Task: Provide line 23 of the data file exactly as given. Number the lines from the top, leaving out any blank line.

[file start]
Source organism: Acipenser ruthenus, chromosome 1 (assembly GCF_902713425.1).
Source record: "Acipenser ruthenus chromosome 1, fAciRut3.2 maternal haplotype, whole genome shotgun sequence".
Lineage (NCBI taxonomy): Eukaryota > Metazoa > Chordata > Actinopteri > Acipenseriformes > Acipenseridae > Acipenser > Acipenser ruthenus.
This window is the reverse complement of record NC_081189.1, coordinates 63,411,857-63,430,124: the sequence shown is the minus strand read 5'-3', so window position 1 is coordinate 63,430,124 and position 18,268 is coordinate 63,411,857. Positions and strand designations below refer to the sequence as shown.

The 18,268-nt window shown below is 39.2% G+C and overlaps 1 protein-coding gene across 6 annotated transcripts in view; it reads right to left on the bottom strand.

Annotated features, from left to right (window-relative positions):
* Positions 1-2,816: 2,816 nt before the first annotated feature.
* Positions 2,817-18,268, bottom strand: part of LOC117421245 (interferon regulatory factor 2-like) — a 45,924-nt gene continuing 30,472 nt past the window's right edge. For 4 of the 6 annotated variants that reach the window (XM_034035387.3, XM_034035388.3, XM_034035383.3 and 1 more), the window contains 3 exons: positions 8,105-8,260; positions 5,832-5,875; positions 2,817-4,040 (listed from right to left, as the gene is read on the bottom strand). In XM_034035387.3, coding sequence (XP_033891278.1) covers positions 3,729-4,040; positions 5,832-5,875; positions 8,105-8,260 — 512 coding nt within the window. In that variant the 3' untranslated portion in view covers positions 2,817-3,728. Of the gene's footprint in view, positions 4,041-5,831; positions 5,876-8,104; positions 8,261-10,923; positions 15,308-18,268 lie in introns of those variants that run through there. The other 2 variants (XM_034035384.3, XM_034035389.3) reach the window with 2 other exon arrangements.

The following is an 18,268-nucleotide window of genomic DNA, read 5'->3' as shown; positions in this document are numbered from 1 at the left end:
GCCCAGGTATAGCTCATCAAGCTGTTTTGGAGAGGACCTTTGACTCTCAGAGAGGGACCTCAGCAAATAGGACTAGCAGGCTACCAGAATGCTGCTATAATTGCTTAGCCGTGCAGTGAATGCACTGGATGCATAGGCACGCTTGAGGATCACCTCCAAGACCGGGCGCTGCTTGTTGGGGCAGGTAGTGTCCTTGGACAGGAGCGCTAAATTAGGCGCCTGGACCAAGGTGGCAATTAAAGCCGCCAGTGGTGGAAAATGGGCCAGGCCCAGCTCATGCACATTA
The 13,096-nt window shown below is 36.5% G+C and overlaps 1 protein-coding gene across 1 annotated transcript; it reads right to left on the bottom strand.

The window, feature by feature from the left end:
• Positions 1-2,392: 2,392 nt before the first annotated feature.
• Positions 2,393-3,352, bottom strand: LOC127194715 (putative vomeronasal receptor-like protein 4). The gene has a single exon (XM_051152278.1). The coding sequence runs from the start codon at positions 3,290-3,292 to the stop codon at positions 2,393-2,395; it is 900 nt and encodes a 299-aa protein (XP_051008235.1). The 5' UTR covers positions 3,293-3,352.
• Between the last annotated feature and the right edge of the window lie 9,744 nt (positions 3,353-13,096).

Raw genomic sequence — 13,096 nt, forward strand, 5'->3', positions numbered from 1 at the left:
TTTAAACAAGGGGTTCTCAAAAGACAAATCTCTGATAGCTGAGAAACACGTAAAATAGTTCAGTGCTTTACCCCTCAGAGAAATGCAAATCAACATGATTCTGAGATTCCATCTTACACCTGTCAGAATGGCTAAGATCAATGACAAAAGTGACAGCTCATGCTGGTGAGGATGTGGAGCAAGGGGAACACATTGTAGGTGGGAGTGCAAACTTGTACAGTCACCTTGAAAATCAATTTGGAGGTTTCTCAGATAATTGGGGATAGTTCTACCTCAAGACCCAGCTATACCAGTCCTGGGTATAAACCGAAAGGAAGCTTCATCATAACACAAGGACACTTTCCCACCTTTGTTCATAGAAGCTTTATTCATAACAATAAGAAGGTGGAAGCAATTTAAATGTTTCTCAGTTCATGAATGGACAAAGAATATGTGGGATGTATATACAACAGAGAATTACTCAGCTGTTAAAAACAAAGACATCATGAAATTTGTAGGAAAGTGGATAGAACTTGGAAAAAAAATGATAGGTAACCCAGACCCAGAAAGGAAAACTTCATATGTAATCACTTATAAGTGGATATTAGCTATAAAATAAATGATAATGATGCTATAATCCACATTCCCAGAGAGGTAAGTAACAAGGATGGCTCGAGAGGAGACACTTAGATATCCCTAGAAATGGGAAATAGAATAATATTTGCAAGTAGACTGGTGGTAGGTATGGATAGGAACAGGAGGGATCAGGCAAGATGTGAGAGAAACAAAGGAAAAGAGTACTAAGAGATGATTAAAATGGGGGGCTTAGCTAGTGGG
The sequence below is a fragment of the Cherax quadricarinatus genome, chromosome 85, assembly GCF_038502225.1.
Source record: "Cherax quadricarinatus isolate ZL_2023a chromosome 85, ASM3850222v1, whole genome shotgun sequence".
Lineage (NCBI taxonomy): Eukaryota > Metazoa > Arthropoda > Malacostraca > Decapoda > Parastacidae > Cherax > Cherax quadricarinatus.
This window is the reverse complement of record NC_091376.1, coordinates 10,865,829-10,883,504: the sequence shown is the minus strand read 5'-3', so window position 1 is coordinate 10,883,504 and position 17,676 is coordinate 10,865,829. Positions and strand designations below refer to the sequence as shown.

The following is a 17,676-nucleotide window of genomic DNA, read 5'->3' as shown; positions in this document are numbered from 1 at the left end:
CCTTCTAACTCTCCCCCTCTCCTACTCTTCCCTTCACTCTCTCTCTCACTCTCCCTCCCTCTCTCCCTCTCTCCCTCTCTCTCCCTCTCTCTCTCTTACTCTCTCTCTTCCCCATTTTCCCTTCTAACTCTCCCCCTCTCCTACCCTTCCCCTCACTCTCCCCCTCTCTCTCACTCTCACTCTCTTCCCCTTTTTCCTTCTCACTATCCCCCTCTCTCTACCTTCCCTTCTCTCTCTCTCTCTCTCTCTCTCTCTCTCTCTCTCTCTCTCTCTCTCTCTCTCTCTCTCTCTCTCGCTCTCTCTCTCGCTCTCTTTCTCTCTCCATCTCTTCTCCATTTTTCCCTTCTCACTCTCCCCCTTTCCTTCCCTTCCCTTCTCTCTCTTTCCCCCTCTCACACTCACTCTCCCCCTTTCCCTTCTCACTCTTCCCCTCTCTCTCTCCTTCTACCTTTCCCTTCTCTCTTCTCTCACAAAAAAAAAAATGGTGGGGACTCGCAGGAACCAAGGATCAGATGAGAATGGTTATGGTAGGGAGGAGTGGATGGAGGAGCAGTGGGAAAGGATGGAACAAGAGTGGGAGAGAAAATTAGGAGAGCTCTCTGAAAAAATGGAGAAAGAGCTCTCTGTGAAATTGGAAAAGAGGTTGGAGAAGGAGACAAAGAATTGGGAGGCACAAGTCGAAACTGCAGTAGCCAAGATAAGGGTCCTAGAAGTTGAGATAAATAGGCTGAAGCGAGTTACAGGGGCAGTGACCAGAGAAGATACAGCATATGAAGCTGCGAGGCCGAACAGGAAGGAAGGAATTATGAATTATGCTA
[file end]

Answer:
CCTTCTAACTCTCCCCCTCTCCTACTCTTCCCTTCACTCTCTCTCTCACTCTCCCTCCCTCTCTCCCTCTCTCCCTCTCTCTCCCTCTCTCTCTCTTACTCTCTCTCTTCCCCATTTTCCCTTCTAACTCTCCCCCTCTCCTACCCTTCCCCTCACTCTCCCCCTCTCTCTCACTCTCACTCTCTTCCCCTTTTTCCTTCTCACTATCCCCCTCTCTCTACCTTCCCTTCTCTCTCTCTCTCTCTCTCTCTCTCTCTCTCTCTCTCTCTCTCTCTCTCTCTCTCTCTCTCTCTCGCTCTCTCTCTCGCTCTCTTTCTCTCTCCATCTCTTCTCCATTTTTCCCTTCTCACTCTCCCCCTTTCCTTCCCTTCCCTTCTCTCTCTTTCCCCCTCTCACACTCACTCTCCCCCTTTCCCTTCTCACTCTTCCCCTCTCTCTCTCCTTCTACCTTTCCCTTCTCTCTTCTCTCACAAAAAAAAAAATGGTGGGGACTCGCAGGAACCAAGGATCAGATGAGAATGGTTATGGTAGGGAGGAGTGGATGGAGGAGCAGTGGGAAAGGATGGAACAAGAGTGGGAGAGAAAATTAGGAGAGCTCTCTGAAAAAATGGAGAAAGAGCTCTCTGTGAAATTGGAAAAGAGGTTGGAGAAGGAGACAAAGAATTGGGAGGCACAAGTCGAAACTGCAGTAGCCAAGATAAGGGTCCTAGAAGTTGAGATAAATAGGCTGAAGCGAGTTACAGGGGCAGTGACCAGAGAAGATACAGCATATGAAGCTGCGAGGCCGAACAGGAAGGAAGGAATTATGAATTATGCTA